Germany in the State of War – Part 4 of 7

The moment Germany is out of breath, it is left at the mercy of the enemy, writhing under the Diktat of the conquerors, near annihilation, it is also rocked from the good dream of “peace, liberty, and bread.” While we have imprinted on us stigmata of subjugation, it boasted of its unlimited liberty and of the “most liberal constitution in the world.” It exercised itself in the art of illusions, a contemptible attitude, which cost the German the last remains of their dignity. It thus became the laughingstock of the entire world. Later, it inflicted on itself the same shame, when, represented by Stresemann, it sat, as a “great power”, at the table of the League of Nations. It did not realize that it entertained, o how much, its guests, when it took its place there with the gestures of a “great lord.”

Exhausted, Germany collapsed in 1918. Despite its enormous efforts, it had lost the war; then it wanted to rest and have an easier life. Despite the circumstance incomparably more favorable, its entry into the war was lost; what’s the point, when the arms were broken and cut for scrap? For the profound meaning and the essential particularity of its being, that is to say its militarist mentality, it no longer had a place there in the world of Versailles. We then renounced the idea of reversing this world and making an attempt to overthrow in order to act from this inner traits of its character. It was necessary to eliminate these fundamental facts, linked even to its existence. Otherwise, we wanted to live like before, without, for all that, remaining what we had been. But because we were always rooted in the German soil, at the center of Europe, the state of war, with its hard and ruthless requirements, remained strongly present. By desperately trying to ignore these requirements, we could not make them disappear. The facts were there, continuing to produce their effect, even if we excluded them from view. It’s useless to veil one’s face, because we cannot escape their constraints. It was impossible to get around this reality where we had run aground. When, busy and brimming with energy, we tried to construct a new, softer, reality, it was immediately revealed itself as a trick and collapsed under the violence of the omnipresent facts that were always there.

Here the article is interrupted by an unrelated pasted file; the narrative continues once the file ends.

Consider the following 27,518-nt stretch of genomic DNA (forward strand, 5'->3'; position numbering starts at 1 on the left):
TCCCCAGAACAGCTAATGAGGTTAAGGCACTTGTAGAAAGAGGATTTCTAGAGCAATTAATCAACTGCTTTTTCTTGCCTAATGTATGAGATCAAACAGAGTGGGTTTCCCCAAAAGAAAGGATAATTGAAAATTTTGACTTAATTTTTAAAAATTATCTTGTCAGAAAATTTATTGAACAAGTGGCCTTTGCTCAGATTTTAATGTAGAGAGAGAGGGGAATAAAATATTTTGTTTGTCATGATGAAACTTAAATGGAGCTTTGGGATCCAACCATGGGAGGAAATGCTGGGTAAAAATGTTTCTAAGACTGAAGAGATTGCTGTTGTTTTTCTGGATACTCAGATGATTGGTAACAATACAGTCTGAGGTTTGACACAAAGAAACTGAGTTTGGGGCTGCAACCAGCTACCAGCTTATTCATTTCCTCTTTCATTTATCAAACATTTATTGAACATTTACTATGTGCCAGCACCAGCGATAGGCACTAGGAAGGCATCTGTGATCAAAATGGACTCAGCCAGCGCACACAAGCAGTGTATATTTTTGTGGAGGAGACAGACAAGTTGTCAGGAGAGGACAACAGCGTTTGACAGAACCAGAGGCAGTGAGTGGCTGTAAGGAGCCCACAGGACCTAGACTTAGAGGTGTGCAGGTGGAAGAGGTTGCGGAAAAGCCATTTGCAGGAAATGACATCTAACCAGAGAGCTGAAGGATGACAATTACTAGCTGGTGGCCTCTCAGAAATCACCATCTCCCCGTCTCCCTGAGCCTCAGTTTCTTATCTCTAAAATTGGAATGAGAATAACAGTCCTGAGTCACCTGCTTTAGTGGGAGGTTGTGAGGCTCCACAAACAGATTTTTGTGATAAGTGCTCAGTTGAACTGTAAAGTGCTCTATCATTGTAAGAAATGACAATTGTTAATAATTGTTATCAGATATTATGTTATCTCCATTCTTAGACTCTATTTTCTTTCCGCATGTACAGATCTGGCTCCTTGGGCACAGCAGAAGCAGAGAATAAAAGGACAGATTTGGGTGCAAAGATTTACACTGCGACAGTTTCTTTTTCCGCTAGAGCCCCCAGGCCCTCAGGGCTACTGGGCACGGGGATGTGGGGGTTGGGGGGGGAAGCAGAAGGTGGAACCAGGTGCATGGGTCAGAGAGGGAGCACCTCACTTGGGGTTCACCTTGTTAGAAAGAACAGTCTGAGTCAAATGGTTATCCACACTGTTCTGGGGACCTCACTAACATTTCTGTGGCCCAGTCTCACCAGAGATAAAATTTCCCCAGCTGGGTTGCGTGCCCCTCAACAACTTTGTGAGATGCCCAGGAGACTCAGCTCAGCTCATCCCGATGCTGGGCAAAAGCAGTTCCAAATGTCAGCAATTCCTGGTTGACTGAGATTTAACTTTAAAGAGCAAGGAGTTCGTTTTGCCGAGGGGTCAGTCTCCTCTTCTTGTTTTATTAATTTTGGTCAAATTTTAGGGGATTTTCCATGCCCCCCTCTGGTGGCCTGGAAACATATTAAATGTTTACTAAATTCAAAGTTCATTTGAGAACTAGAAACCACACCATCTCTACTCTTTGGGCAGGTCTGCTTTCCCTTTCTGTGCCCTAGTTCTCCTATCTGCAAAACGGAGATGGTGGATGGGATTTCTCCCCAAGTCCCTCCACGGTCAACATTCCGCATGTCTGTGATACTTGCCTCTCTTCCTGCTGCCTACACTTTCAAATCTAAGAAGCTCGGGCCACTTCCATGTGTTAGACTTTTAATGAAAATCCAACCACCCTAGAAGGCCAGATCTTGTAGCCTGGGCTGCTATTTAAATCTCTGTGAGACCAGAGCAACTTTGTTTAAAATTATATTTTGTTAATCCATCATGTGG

Since 1918, the German people flee these facts by which their existence is linked by the force of destiny. It wants to escape them, because it trembles before their implacable logic. They no longer feel up to the situation and can not simply face it. It runs from one hiding spot to another. In each sheet of fog, it searches to protect itself against the ineluctable necessity of things. In each will of the wisp, it sees the promise of an exit from the inexorability of its destiny.

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